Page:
At first glance, the advertisement is not particularly unusual. What piqued our interest was the professional nature of the ad and the malware’s supported features.

    Figure 1. Advertisement selling FighterPOS
    (Click to enlarge)

    The control panel and malware is currently being sold for 18.3823 BTCs, or roughly US$5,250. While this may seem expensive, the opportunity to make that money back is relatively easy. The buyer could potentially resell each credit card received right away, or use it at a later time. If the buyer wants an additional executable and panel instance, the author charges an additional US$800.

    Figure 2. FighterPOS Control Panel

    The author, who went by the username cardexpertdev, clearly stated in the ad that the executable is not fully undetectable (FUD), stating that the individual will need to use a crypting service to ensure the malware is undetectable by antivirus scanners. This is common when PoS malware is created, and crypting services are traditionally required to bypass many defensive security controls.

    FighterPOS was not the only product related to credit card fraud that cardexpertdev was selling. He was also selling credit card numbers, EMV chip recorders, and other similar fraud-related products and tools to other cybercriminals.


    Data obtained from the C&C servers indicate that FighterPOS has infected approximately 113 PoS terminals, more than 90% of which were found in Brazil. Evidence of system infection in other countries, including the United States, Mexico, Italy, and the United Kingdom was also found.

    Figure 3. Distribution of FighterPOS-affected machines

    Together, the infected systems have sent 22,112 unique credit card dumps for a single month (late February to early April) to the FighterPOS operator. Many of the victims of FighterPOS are users of Linx MicroVix or Linx POS systems – both popular software suites in Brazil.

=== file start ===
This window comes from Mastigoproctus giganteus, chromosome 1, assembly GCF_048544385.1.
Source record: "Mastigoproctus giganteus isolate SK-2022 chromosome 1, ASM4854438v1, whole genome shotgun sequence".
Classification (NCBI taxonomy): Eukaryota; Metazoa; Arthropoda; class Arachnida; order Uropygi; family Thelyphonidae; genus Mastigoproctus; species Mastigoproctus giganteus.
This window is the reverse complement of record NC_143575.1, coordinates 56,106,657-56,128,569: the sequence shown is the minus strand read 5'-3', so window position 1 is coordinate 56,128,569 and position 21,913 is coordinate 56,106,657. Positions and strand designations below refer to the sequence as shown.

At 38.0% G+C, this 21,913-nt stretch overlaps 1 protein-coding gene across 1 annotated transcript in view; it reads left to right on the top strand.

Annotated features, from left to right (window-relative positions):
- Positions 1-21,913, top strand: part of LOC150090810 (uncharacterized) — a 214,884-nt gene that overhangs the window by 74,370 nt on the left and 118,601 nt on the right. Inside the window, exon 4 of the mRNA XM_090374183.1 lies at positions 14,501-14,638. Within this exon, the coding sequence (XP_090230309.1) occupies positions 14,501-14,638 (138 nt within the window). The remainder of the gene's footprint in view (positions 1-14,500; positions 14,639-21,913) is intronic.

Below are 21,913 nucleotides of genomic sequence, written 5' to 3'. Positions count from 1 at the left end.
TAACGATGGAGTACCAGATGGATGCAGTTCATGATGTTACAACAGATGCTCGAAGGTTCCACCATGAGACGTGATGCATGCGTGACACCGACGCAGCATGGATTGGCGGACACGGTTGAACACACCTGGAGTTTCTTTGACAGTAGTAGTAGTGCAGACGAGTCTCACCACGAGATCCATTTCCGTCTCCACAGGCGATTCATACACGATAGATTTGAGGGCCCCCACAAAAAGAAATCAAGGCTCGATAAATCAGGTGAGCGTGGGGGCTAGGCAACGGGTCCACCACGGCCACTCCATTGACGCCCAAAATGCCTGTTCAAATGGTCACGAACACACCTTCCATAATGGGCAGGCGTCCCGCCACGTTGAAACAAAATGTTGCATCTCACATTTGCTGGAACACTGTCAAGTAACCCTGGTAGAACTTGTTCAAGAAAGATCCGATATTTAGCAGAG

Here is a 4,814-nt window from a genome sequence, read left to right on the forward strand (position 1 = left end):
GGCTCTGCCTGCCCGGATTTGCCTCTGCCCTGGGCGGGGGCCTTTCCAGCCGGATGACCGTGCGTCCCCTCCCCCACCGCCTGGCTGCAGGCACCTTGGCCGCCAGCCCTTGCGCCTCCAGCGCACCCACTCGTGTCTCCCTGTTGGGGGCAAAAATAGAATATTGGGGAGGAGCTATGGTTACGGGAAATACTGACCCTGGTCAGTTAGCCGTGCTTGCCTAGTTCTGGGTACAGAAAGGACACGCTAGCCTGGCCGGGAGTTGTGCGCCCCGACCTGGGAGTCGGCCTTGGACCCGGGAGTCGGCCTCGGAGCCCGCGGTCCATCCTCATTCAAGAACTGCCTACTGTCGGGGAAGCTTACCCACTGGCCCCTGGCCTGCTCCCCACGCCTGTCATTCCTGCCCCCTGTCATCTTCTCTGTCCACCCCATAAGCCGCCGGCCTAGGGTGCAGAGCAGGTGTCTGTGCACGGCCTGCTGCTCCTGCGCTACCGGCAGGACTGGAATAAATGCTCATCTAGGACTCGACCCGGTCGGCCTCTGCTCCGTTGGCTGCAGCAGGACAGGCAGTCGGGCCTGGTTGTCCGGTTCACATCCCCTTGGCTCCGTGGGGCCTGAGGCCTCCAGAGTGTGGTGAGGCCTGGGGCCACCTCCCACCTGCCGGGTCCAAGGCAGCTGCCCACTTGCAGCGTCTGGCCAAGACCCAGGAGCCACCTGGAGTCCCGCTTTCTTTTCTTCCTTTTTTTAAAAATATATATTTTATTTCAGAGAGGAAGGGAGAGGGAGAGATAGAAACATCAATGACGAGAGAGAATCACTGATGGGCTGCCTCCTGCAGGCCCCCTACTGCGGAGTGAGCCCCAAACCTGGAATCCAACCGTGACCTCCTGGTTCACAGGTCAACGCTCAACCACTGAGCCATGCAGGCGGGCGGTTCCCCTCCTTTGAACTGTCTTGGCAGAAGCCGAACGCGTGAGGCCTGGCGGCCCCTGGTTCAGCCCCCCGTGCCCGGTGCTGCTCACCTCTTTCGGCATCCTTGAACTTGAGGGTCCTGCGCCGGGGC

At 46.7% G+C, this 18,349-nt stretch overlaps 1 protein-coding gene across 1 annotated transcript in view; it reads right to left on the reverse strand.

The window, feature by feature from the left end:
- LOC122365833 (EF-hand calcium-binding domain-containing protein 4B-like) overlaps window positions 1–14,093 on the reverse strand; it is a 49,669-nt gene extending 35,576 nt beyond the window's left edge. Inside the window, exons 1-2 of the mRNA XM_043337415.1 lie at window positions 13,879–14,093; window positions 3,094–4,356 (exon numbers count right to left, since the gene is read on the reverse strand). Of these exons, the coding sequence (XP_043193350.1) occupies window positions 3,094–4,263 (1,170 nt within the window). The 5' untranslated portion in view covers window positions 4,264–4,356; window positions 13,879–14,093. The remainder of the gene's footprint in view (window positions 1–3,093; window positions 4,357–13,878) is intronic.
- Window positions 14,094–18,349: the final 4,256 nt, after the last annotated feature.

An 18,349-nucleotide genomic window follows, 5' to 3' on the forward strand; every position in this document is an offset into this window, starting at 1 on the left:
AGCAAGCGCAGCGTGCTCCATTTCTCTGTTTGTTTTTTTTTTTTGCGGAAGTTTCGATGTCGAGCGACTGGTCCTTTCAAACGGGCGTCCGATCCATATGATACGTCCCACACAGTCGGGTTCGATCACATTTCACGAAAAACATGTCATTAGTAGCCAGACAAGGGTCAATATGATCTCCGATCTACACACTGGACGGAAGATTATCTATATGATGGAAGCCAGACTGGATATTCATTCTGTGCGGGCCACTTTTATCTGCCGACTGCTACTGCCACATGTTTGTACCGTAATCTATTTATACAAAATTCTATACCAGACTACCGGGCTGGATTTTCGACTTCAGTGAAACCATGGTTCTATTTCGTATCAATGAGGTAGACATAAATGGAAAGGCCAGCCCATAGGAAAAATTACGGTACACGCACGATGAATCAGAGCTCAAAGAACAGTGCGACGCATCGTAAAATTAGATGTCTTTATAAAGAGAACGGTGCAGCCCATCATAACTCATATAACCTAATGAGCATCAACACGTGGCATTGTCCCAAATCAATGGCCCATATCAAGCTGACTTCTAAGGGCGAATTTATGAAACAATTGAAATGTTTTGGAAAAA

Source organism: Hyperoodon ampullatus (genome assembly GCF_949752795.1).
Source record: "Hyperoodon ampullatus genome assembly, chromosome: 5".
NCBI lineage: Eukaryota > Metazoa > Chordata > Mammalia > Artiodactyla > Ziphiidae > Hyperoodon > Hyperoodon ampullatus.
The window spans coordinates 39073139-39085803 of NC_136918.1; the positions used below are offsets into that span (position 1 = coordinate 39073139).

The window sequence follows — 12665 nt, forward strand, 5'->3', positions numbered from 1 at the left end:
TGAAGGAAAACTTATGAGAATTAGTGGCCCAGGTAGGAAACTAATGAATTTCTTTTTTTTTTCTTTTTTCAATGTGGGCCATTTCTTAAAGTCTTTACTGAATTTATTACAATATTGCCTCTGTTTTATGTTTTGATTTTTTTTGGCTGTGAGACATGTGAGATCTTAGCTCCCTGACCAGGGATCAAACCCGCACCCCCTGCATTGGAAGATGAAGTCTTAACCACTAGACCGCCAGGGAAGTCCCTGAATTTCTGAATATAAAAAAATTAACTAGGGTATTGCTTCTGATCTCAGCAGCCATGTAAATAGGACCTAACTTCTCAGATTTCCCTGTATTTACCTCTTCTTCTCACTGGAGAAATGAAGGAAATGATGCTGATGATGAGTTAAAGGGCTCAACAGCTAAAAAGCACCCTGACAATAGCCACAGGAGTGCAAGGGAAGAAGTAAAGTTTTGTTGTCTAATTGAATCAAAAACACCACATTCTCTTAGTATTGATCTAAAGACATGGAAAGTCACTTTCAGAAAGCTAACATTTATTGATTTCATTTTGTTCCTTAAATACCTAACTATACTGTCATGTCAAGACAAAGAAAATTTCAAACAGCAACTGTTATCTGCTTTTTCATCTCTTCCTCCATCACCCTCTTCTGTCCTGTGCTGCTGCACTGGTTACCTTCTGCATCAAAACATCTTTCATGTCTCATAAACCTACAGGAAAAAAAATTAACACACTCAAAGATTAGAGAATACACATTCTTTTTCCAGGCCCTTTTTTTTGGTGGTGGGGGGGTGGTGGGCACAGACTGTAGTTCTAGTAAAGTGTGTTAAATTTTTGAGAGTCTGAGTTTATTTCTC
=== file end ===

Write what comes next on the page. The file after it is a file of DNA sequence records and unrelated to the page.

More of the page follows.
FighterPOS Functionality

    The functionality of FighterPOS is similar to other PoS malware families we’ve seen in the past. It is capable of collecting credit card track 1, track 2, and CVV codes. The malware also contains a RAM scraping functionality, commonly seen in many PoS malware families. Additionally, its keylogger functionality allows the attacker to log all keystrokes on the infected terminal. The code for the RAM scraping functionality is similar to that found in NewPosThings.

    Two malware samples that gained our attention were IE.exe (MD5 hash: 55fb03ce9b698d30d946018455ca2809, detected as TSPY_POSFIGHT.SM) and IEx.exe (MD5 hash: 55fb03ce9b698d30d946018455ca2809), which both connect to the C&C server located at hxxp://

    Both of the samples are written in Visual Basic 6. Although Visual Basic 6 is considered outdated and antiquated, applications written in this language still work, even on fully patched systems.

    One may ask why a “new” PoS malware family is built on such an old platform as Visual Basic. We believe that this is because FighterPOS code is not entirely new. Instead, the vnLoader malware (designed for botnets) was modified to add PoS-specific features. It retains its botnet-oriented capabilities, which include:

    • Malware auto-update
    • File download and execution
    • Sending out credit card data
    • Sending out keylogged data
    • Layer 7 or layer 4 DDoS attacks

    The DDoS capability effectively turns this POS family into a very flexible and attractive tool for prospective buyers.


    FighterPOS is a full-featured piece of malware, carefully developed using strong encryption. It supports multiple ways to talk with its C&C infrastructure. Its keylogging capabilities allow for DDoS attacks and gaining full control of victim machines. We currently estimate that each infected machine sends back ten new credit card numbers to the attackers.

    We are continuously evaluating this threat, and are still performing research not only on the malware family, but also the C&C infrastructure. For endpoint monitoring and validation for possibly active infections, Trend Micro Deep Discovery Inspector can use indicators of compromise, C&C servers and sites listed below.

    Indicators of Compromise

    SHA1 MD5 Compile Time (UTC) Size (in bytes) DDI Detection
    b0416d389b0b59776fe4c4ddeb407239 2/4/2015 21:29 618,496 TSPY_POSFIGHT.SM
    e3db204be71efe8a41d949f2d3fdfa18 3/27/2015 23:01 618,496 TSPY_POSFIGHT.SM